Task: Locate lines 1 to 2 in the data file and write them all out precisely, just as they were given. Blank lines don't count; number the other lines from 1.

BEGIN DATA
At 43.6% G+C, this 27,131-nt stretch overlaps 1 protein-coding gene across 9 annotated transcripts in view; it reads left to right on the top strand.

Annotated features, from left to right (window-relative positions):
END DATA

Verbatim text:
At 43.6% G+C, this 27,131-nt stretch overlaps 1 protein-coding gene across 9 annotated transcripts in view; it reads left to right on the top strand.

Annotated features, from left to right (window-relative positions):